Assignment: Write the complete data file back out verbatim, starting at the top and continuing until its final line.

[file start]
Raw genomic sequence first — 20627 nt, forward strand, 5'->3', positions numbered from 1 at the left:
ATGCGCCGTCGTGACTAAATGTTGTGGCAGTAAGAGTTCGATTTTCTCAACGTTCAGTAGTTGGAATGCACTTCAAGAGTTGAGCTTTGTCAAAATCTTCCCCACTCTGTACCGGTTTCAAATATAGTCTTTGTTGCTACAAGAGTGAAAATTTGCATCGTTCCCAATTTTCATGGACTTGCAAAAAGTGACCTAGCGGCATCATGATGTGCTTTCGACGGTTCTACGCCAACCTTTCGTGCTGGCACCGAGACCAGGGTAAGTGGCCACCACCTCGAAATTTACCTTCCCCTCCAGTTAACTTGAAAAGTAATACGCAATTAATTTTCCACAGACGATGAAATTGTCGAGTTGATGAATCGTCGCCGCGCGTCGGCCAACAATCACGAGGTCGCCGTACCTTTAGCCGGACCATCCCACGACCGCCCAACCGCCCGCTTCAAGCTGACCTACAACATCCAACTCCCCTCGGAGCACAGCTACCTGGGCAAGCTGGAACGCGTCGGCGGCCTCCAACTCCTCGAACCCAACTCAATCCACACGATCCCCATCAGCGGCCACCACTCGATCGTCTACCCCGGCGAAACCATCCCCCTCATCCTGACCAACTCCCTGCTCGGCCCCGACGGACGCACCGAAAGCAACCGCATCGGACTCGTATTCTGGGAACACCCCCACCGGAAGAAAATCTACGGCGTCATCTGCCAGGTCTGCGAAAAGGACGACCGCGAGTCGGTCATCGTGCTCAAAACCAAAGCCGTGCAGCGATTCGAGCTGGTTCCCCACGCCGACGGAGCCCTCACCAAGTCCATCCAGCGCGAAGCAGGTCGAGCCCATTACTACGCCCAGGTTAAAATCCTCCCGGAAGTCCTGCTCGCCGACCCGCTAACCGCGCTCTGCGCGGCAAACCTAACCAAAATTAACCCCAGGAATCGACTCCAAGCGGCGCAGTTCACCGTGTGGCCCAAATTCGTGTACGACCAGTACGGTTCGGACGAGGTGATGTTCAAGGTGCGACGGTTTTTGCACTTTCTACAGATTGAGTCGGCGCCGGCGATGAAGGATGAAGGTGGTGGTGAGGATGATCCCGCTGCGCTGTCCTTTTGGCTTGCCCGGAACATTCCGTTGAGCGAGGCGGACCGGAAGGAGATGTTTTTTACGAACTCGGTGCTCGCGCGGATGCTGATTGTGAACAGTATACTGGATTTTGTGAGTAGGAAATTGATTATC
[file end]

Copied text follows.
Raw genomic sequence first — 20627 nt, forward strand, 5'->3', positions numbered from 1 at the left:
ATGCGCCGTCGTGACTAAATGTTGTGGCAGTAAGAGTTCGATTTTCTCAACGTTCAGTAGTTGGAATGCACTTCAAGAGTTGAGCTTTGTCAAAATCTTCCCCACTCTGTACCGGTTTCAAATATAGTCTTTGTTGCTACAAGAGTGAAAATTTGCATCGTTCCCAATTTTCATGGACTTGCAAAAAGTGACCTAGCGGCATCATGATGTGCTTTCGACGGTTCTACGCCAACCTTTCGTGCTGGCACCGAGACCAGGGTAAGTGGCCACCACCTCGAAATTTACCTTCCCCTCCAGTTAACTTGAAAAGTAATACGCAATTAATTTTCCACAGACGATGAAATTGTCGAGTTGATGAATCGTCGCCGCGCGTCGGCCAACAATCACGAGGTCGCCGTACCTTTAGCCGGACCATCCCACGACCGCCCAACCGCCCGCTTCAAGCTGACCTACAACATCCAACTCCCCTCGGAGCACAGCTACCTGGGCAAGCTGGAACGCGTCGGCGGCCTCCAACTCCTCGAACCCAACTCAATCCACACGATCCCCATCAGCGGCCACCACTCGATCGTCTACCCCGGCGAAACCATCCCCCTCATCCTGACCAACTCCCTGCTCGGCCCCGACGGACGCACCGAAAGCAACCGCATCGGACTCGTATTCTGGGAACACCCCCACCGGAAGAAAATCTACGGCGTCATCTGCCAGGTCTGCGAAAAGGACGACCGCGAGTCGGTCATCGTGCTCAAAACCAAAGCCGTGCAGCGATTCGAGCTGGTTCCCCACGCCGACGGAGCCCTCACCAAGTCCATCCAGCGCGAAGCAGGTCGAGCCCATTACTACGCCCAGGTTAAAATCCTCCCGGAAGTCCTGCTCGCCGACCCGCTAACCGCGCTCTGCGCGGCAAACCTAACCAAAATTAACCCCAGGAATCGACTCCAAGCGGCGCAGTTCACCGTGTGGCCCAAATTCGTGTACGACCAGTACGGTTCGGACGAGGTGATGTTCAAGGTGCGACGGTTTTTGCACTTTCTACAGATTGAGTCGGCGCCGGCGATGAAGGATGAAGGTGGTGGTGAGGATGATCCCGCTGCGCTGTCCTTTTGGCTTGCCCGGAACATTCCGTTGAGCGAGGCGGACCGGAAGGAGATGTTTTTTACGAACTCGGTGCTCGCGCGGATGCTGATTGTGAACAGTATACTGGATTTTGTGAGTAGGAAATTGATTATC